“He’s not bright enough to deliver bagels, but we’re trusting him to find the love of my life?”
“Love? I thought you just wanted to get laid without the hassle of dating. We’re just trusting him to identify attractive blondes. I think even he can manage that. Besides, love never entered into this discussion,” Shannon said. Shannon had been his assistant for six years and she knew him well, sometimes too well. But she was loyal and he put up with her maternity leaves: three so far. Procreation was a hobby he couldn’t quite understand.
“Fair enough. Are all of your offspring healthy and growing and things?” he asked.
“Jasper, there’s no need to feign interest in my personal life. I like you as well as I’m going to, so spare the effort—it’s just creepy at this point. I’ve updated your schedule. Walther Basic couldn’t come in today, so you’re Skyping at 10:15 instead of the meeting.”
“Thanks,” he said, already at work on an e-mail regarding the Walther acquisition.
Jasper reached into a drawer for a flash drive and his hand brushed the splintered glass of a broken picture frame. He shook his head. Clare. Goddammit, he hated the very thought of her name. It had been four years ago, but never again. Blondes and disposable phones—that was a much better plan.
“It’s fine. I can watch them until your sister gets here. You go be with Bill,” Hannah Largent told her neighbor. “He needs you right now.”
“Are you sure? They can be quite a handful.”
The woman was visibly torn, wanting to catch the flight to LAX so she could be at her husband’s bedside. He was on a business trip, and she had gotten the call an hour ago that he was being taken into emergency angioplasty. Still, she was reluctant to leave her kids to terrorize the nice, quiet neighbor who offered to watch them. Hannah hugged her reassuringly.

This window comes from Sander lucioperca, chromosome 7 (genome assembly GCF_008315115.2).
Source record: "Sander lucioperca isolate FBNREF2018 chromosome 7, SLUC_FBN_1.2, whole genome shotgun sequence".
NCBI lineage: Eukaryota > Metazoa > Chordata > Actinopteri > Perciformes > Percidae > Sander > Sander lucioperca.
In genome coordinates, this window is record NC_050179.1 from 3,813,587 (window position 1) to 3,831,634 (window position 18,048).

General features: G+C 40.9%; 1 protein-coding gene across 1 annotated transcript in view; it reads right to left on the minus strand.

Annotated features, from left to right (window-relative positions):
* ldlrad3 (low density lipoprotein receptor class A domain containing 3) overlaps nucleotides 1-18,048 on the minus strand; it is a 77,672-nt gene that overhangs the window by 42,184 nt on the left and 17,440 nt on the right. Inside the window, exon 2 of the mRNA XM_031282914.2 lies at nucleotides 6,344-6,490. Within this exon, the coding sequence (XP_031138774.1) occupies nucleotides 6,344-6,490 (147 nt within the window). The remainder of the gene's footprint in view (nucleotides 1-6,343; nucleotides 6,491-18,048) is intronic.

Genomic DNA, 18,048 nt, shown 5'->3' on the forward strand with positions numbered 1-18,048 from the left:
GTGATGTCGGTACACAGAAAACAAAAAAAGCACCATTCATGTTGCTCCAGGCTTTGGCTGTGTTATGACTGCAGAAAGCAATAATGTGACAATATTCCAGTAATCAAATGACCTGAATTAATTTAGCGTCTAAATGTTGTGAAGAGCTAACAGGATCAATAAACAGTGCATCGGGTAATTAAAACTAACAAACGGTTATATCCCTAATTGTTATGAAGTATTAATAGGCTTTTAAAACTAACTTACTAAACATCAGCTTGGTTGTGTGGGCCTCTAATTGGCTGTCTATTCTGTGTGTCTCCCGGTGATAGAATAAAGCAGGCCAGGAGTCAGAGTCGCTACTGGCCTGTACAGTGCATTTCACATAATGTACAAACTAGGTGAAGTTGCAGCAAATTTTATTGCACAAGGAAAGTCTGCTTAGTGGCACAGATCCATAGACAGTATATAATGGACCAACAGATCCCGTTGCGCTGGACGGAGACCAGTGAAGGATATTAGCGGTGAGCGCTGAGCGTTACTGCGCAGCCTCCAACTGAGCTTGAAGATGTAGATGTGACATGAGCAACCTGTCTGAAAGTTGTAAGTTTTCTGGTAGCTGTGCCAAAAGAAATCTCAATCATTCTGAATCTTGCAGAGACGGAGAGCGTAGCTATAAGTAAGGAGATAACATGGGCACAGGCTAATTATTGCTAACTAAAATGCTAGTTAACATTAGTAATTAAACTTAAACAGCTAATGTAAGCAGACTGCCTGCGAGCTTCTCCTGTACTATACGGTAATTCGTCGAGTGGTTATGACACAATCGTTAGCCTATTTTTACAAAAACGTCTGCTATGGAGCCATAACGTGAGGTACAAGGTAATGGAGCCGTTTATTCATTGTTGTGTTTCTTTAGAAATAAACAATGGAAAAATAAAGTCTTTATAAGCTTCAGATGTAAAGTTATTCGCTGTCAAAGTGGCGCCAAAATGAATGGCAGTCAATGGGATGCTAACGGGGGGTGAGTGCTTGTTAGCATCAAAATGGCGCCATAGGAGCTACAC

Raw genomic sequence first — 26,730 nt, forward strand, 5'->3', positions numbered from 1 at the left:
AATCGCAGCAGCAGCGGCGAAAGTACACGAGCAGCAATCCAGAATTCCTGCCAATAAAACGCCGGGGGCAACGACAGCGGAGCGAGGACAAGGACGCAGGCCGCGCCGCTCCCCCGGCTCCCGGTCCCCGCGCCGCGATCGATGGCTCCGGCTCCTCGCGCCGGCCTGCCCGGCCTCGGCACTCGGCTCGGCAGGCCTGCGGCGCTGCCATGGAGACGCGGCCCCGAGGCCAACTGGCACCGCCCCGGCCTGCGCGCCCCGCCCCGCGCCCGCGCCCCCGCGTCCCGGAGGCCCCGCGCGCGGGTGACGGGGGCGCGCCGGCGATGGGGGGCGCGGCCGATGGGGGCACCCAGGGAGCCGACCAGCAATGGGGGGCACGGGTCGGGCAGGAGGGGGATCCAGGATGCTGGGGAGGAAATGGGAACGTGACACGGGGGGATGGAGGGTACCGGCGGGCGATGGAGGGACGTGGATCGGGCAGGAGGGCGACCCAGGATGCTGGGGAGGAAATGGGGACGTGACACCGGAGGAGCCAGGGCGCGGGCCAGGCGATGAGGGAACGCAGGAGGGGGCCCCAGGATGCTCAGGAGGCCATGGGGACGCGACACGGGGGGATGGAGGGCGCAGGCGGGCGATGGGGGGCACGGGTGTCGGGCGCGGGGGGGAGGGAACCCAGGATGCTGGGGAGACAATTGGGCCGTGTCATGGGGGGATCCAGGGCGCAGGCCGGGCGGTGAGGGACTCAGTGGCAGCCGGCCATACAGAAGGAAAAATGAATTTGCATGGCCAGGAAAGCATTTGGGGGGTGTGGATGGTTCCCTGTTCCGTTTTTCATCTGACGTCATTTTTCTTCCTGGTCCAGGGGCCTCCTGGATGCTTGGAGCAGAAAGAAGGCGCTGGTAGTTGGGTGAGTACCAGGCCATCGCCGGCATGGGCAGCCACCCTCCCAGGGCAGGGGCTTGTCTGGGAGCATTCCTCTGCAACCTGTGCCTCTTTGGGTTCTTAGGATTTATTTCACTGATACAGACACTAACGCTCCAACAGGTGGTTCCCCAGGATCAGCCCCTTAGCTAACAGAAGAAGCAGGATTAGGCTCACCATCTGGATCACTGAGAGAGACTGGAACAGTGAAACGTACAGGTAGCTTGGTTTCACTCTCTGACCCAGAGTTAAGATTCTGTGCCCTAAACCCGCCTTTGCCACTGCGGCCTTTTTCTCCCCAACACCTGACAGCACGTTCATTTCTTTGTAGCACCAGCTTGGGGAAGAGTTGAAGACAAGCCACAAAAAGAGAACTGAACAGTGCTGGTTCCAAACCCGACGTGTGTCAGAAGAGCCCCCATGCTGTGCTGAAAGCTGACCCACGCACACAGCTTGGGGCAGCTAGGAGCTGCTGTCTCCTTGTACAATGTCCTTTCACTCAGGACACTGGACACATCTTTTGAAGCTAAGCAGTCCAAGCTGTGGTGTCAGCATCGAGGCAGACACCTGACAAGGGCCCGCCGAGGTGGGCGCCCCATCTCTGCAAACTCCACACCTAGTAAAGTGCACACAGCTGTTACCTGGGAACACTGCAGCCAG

“My sister will be here by four. It’ll be a couple of hours,” she faltered.
“Go. It’s not a problem, really. Text me when you land.” The woman nodded, resolute, and began throwing clothes into a bag. Hannah took them out and folded them, giving some to the two older kids to fold as well. The little one, a three-year-old, was playing on the bed by the suitcase and seemed happy enough.
It was only after the neighbor had been bundled off in a taxi to the airport and the kids were eating macaroni and cheese in Hannah’s previously spotless apartment that she realized her phone was gone.
“Caroline, honey, have you seen my phone?” she asked the oldest child lightly. The girl shook her head, her mouth full of pasta.
“I seed it when Max putted it in the bag,” The middle girl chimed in.
“What?” Hannah asked, a sinking feeling in her stomach.
“Max putted it in the bag. You let him play the bird game on your phone and when he was done, he packed it for Mom.”
“An iPhone? With a purple case?”
“Yup. Maybe he thought Mom would like the game and play it on the airplane or something,” the girl suggested helpfully.
Hannah’s fists clenched. She wanted to scream and possibly to spank the child who saw it happen and didn’t rescue her phone. She needed that phone!
She took a long, cleansing breath and calmed herself forcibly. She wasn’t going to spank the neighbor’s kid, and it wouldn’t do any good anyway. She glanced at the clock and knew the plane was in the air by now. She squeezed her eyes shut, reminded herself she could get those e-mails off her laptop. She’d just have to get a new phone, have that one deactivated. Which meant going to the cellular provider and explaining the stupid situation to a likely even stupider human. That meant more time out of her studio.